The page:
The Joplin Globe, Joplin, MO

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July 23, 2013

Webb City man takes plea deal in murder case

JOPLIN, Mo. — Ronald G. Inman pleaded guilty Tuesday to voluntary manslaughter in the beating death two years ago of 43-year-old Travis Weaver, of Carthage.

The 32-year-old Webb City man’s decision to accept a plea offer came shortly before jury selection was to begin for his trial in Jasper County Circuit Court in Joplin on a charge of second-degree murder.

Voluntary manslaughter is a Class B felony offense carrying a punishment range of five to 15 years. Since Inman was being prosecuted as a prior and persistent offender, however, he remains subject to the penalty range for Class A felonies, such as second-degree murder, which carry 10 to 30 years, or up to life, in prison.

The inducement for Inman in the deal is that he will not have to serve a minimum of 85 percent of his sentence as he would have with a second-degree murder conviction. Circuit Judge David Dally deferred action on the plea bargain until the defendant’s sentencing hearing Sept. 23.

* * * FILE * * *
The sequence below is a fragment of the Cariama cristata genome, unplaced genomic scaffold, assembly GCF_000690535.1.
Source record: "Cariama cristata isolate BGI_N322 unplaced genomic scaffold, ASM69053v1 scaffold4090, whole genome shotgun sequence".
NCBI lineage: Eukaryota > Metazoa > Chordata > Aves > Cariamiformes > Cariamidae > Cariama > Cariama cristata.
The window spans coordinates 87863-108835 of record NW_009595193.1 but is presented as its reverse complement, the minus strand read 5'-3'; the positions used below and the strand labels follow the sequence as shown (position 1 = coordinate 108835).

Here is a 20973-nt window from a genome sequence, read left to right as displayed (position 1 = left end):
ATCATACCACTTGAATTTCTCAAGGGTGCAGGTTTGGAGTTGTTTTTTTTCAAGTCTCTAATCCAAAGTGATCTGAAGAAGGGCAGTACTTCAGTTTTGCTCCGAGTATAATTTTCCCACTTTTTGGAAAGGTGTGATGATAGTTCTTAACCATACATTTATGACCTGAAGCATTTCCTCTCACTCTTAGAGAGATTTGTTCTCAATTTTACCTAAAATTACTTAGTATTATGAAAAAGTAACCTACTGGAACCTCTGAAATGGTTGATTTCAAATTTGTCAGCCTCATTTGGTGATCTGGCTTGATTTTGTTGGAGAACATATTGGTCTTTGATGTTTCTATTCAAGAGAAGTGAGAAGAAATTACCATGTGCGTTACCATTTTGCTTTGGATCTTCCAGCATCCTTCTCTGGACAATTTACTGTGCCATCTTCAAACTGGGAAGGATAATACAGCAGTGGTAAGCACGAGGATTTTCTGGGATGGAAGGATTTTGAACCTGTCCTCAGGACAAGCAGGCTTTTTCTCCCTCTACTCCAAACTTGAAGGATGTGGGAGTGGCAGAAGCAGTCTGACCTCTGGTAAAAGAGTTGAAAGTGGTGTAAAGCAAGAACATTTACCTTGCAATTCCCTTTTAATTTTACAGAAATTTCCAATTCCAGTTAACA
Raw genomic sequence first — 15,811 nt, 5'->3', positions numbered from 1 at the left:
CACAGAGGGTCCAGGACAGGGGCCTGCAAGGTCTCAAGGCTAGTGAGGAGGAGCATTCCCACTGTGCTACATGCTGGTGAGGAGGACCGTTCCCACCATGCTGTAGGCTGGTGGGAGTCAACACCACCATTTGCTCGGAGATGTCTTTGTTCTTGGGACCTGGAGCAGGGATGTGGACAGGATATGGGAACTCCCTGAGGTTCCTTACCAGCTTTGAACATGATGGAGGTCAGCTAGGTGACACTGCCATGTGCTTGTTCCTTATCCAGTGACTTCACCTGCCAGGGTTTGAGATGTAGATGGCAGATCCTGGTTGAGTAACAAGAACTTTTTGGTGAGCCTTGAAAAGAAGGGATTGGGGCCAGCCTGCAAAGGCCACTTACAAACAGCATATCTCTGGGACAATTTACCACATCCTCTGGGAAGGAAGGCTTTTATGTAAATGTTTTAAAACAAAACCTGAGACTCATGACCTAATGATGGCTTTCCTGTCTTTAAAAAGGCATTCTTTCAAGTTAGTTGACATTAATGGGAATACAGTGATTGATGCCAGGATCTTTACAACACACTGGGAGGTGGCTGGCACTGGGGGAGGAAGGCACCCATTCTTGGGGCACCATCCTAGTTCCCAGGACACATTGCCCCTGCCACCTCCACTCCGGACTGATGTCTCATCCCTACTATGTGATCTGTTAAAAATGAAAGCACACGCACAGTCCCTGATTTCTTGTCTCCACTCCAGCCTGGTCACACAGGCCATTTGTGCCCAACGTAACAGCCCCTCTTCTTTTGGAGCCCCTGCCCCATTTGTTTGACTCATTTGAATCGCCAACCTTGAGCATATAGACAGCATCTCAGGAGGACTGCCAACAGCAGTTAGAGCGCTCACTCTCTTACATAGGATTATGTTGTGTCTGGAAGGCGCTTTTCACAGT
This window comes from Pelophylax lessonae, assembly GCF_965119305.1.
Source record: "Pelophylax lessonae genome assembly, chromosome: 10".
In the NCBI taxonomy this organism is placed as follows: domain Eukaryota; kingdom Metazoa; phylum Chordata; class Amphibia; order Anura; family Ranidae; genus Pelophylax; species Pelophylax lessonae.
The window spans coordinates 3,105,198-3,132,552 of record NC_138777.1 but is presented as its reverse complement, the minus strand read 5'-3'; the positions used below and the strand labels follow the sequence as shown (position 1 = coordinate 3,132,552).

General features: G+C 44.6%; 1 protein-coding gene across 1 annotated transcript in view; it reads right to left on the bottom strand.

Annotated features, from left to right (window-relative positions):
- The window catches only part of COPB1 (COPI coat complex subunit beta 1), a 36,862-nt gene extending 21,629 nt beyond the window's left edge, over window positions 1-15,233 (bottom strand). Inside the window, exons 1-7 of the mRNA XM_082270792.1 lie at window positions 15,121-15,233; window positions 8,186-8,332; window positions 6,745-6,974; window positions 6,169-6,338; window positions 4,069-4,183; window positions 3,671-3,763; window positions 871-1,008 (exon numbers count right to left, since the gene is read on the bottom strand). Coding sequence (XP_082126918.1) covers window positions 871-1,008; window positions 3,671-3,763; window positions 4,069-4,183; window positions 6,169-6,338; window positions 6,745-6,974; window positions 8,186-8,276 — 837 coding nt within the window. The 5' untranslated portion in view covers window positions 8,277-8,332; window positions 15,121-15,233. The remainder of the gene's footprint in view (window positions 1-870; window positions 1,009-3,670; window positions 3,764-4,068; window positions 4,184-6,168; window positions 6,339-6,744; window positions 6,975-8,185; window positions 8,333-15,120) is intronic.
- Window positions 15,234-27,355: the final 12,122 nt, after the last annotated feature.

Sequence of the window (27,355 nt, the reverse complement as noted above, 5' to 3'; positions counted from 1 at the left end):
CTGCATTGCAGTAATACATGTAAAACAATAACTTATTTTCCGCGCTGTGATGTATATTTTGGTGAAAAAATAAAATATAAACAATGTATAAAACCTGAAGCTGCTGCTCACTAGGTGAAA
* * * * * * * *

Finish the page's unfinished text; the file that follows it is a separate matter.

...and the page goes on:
Weaver died of blunt-force trauma to his head suffered during a dispute with Inman on Sept. 1, 2011, outside a residence at 5146 E. 20th St., east of Joplin.

Inman told a Jasper County sheriff’s detective after the slaying that Weaver had been pressuring him to get him some methamphetamine, which he did not wish to do. When Weaver hit Inman’s girlfriend, the couple decided to leave the house, and he took their bags outside, Inman told the detective. On the way out, Inman picked up a piece of wood and placed it with their bags behind some bushes, according to his own account to the investigator.

The detective testified at a preliminary hearing in 2011 that Inman acknowledged that he hit Weaver twice in the head with the piece of wood after the victim came out on the porch of the residence.

Inman claimed that he hit Weaver in self-defense as Weaver arose from a chair on the porch and came at him with a knife. But no knife was found at the scene, and blood evidence suggested that Weaver never made it out of the chair before being struck, the detective testified.

The medical examiner who performed the autopsy reportedly believed that Weaver suffered more than two blows to his face and head. The weapon involved was described by the detective as similar to a table leg.

The defendant and his girlfriend left the address after the beating. Inman turned himself in the next morning.

Prior convictions

RONALD INMAN has felony convictions for possession of a controlled substance in 2000 in McDonald County and in 2010 in Jasper County.

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